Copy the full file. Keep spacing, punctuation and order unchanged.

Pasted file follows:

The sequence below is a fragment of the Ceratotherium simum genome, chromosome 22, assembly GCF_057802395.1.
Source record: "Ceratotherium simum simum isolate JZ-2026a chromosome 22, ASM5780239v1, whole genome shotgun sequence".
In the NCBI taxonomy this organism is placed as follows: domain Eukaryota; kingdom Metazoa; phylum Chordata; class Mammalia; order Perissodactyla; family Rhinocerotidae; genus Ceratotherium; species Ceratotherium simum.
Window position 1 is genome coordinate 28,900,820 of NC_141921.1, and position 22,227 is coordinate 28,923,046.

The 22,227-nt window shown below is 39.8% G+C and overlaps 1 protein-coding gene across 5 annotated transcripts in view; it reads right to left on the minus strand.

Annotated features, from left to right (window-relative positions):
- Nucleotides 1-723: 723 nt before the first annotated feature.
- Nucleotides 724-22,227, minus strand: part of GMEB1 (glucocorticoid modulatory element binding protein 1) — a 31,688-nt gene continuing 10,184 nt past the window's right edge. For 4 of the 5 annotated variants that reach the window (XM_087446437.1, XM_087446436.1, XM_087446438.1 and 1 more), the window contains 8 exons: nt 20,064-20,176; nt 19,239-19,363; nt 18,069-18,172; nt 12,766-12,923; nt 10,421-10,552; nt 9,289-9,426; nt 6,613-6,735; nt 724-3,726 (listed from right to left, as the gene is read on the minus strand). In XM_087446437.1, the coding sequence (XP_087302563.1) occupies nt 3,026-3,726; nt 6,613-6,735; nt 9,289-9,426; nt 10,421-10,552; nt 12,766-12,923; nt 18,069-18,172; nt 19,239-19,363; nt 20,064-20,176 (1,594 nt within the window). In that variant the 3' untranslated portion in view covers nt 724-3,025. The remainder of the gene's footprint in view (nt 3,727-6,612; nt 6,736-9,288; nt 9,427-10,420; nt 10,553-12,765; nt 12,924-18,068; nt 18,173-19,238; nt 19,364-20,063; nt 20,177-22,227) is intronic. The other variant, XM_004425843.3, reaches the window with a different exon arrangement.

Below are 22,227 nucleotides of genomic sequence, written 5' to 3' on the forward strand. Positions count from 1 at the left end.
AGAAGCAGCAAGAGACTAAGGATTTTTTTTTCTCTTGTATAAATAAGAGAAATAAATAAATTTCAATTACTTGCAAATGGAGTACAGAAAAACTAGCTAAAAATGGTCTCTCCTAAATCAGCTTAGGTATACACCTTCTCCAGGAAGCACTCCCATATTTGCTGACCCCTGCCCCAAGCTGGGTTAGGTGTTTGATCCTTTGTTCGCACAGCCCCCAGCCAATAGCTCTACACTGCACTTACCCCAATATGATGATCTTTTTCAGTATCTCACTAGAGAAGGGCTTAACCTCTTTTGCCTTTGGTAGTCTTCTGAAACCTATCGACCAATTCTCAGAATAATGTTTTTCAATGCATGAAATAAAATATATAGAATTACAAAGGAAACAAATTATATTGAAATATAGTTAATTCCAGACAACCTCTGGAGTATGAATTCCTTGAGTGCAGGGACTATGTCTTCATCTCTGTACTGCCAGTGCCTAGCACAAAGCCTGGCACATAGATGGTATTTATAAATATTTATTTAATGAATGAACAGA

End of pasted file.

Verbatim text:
The sequence below is a fragment of the Ceratotherium simum genome, chromosome 22, assembly GCF_057802395.1.
Source record: "Ceratotherium simum simum isolate JZ-2026a chromosome 22, ASM5780239v1, whole genome shotgun sequence".
In the NCBI taxonomy this organism is placed as follows: domain Eukaryota; kingdom Metazoa; phylum Chordata; class Mammalia; order Perissodactyla; family Rhinocerotidae; genus Ceratotherium; species Ceratotherium simum.
Window position 1 is genome coordinate 28,900,820 of NC_141921.1, and position 22,227 is coordinate 28,923,046.

The 22,227-nt window shown below is 39.8% G+C and overlaps 1 protein-coding gene across 5 annotated transcripts in view; it reads right to left on the minus strand.

Annotated features, from left to right (window-relative positions):
- Nucleotides 1-723: 723 nt before the first annotated feature.
- Nucleotides 724-22,227, minus strand: part of GMEB1 (glucocorticoid modulatory element binding protein 1) — a 31,688-nt gene continuing 10,184 nt past the window's right edge. For 4 of the 5 annotated variants that reach the window (XM_087446437.1, XM_087446436.1, XM_087446438.1 and 1 more), the window contains 8 exons: nt 20,064-20,176; nt 19,239-19,363; nt 18,069-18,172; nt 12,766-12,923; nt 10,421-10,552; nt 9,289-9,426; nt 6,613-6,735; nt 724-3,726 (listed from right to left, as the gene is read on the minus strand). In XM_087446437.1, the coding sequence (XP_087302563.1) occupies nt 3,026-3,726; nt 6,613-6,735; nt 9,289-9,426; nt 10,421-10,552; nt 12,766-12,923; nt 18,069-18,172; nt 19,239-19,363; nt 20,064-20,176 (1,594 nt within the window). In that variant the 3' untranslated portion in view covers nt 724-3,025. The remainder of the gene's footprint in view (nt 3,727-6,612; nt 6,736-9,288; nt 9,427-10,420; nt 10,553-12,765; nt 12,924-18,068; nt 18,173-19,238; nt 19,364-20,063; nt 20,177-22,227) is intronic. The other variant, XM_004425843.3, reaches the window with a different exon arrangement.

Below are 22,227 nucleotides of genomic sequence, written 5' to 3' on the forward strand. Positions count from 1 at the left end.
AGAAGCAGCAAGAGACTAAGGATTTTTTTTTCTCTTGTATAAATAAGAGAAATAAATAAATTTCAATTACTTGCAAATGGAGTACAGAAAAACTAGCTAAAAATGGTCTCTCCTAAATCAGCTTAGGTATACACCTTCTCCAGGAAGCACTCCCATATTTGCTGACCCCTGCCCCAAGCTGGGTTAGGTGTTTGATCCTTTGTTCGCACAGCCCCCAGCCAATAGCTCTACACTGCACTTACCCCAATATGATGATCTTTTTCAGTATCTCACTAGAGAAGGGCTTAACCTCTTTTGCCTTTGGTAGTCTTCTGAAACCTATCGACCAATTCTCAGAATAATGTTTTTCAATGCATGAAATAAAATATATAGAATTACAAAGGAAACAAATTATATTGAAATATAGTTAATTCCAGACAACCTCTGGAGTATGAATTCCTTGAGTGCAGGGACTATGTCTTCATCTCTGTACTGCCAGTGCCTAGCACAAAGCCTGGCACATAGATGGTATTTATAAATATTTATTTAATGAATGAACAGA